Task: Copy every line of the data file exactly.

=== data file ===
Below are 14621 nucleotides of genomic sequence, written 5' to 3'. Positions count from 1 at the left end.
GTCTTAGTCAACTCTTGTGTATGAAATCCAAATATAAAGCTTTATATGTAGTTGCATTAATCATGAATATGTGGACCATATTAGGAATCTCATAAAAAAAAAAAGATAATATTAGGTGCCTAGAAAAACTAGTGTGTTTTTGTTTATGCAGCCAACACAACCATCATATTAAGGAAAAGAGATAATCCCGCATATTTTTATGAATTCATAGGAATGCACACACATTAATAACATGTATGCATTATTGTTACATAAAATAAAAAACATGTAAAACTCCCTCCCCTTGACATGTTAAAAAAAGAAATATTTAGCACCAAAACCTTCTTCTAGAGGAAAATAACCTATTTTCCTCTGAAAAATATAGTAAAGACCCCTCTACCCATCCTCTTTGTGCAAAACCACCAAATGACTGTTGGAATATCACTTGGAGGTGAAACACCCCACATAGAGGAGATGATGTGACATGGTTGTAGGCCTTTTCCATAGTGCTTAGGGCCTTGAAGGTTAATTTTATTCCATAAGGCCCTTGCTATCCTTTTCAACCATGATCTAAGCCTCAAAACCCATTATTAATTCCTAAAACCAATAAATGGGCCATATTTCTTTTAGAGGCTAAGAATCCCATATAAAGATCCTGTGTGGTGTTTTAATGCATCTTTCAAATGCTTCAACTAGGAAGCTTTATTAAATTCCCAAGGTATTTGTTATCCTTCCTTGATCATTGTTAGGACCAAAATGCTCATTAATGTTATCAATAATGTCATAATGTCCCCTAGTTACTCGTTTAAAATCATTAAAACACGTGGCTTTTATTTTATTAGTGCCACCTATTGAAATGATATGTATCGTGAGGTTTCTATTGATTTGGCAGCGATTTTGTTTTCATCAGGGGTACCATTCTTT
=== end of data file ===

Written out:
Below are 14621 nucleotides of genomic sequence, written 5' to 3'. Positions count from 1 at the left end.
GTCTTAGTCAACTCTTGTGTATGAAATCCAAATATAAAGCTTTATATGTAGTTGCATTAATCATGAATATGTGGACCATATTAGGAATCTCATAAAAAAAAAAAGATAATATTAGGTGCCTAGAAAAACTAGTGTGTTTTTGTTTATGCAGCCAACACAACCATCATATTAAGGAAAAGAGATAATCCCGCATATTTTTATGAATTCATAGGAATGCACACACATTAATAACATGTATGCATTATTGTTACATAAAATAAAAAACATGTAAAACTCCCTCCCCTTGACATGTTAAAAAAAGAAATATTTAGCACCAAAACCTTCTTCTAGAGGAAAATAACCTATTTTCCTCTGAAAAATATAGTAAAGACCCCTCTACCCATCCTCTTTGTGCAAAACCACCAAATGACTGTTGGAATATCACTTGGAGGTGAAACACCCCACATAGAGGAGATGATGTGACATGGTTGTAGGCCTTTTCCATAGTGCTTAGGGCCTTGAAGGTTAATTTTATTCCATAAGGCCCTTGCTATCCTTTTCAACCATGATCTAAGCCTCAAAACCCATTATTAATTCCTAAAACCAATAAATGGGCCATATTTCTTTTAGAGGCTAAGAATCCCATATAAAGATCCTGTGTGGTGTTTTAATGCATCTTTCAAATGCTTCAACTAGGAAGCTTTATTAAATTCCCAAGGTATTTGTTATCCTTCCTTGATCATTGTTAGGACCAAAATGCTCATTAATGTTATCAATAATGTCATAATGTCCCCTAGTTACTCGTTTAAAATCATTAAAACACGTGGCTTTTATTTTATTAGTGCCACCTATTGAAATGATATGTATCGTGAGGTTTCTATTGATTTGGCAGCGATTTTGTTTTCATCAGGGGTACCATTCTTT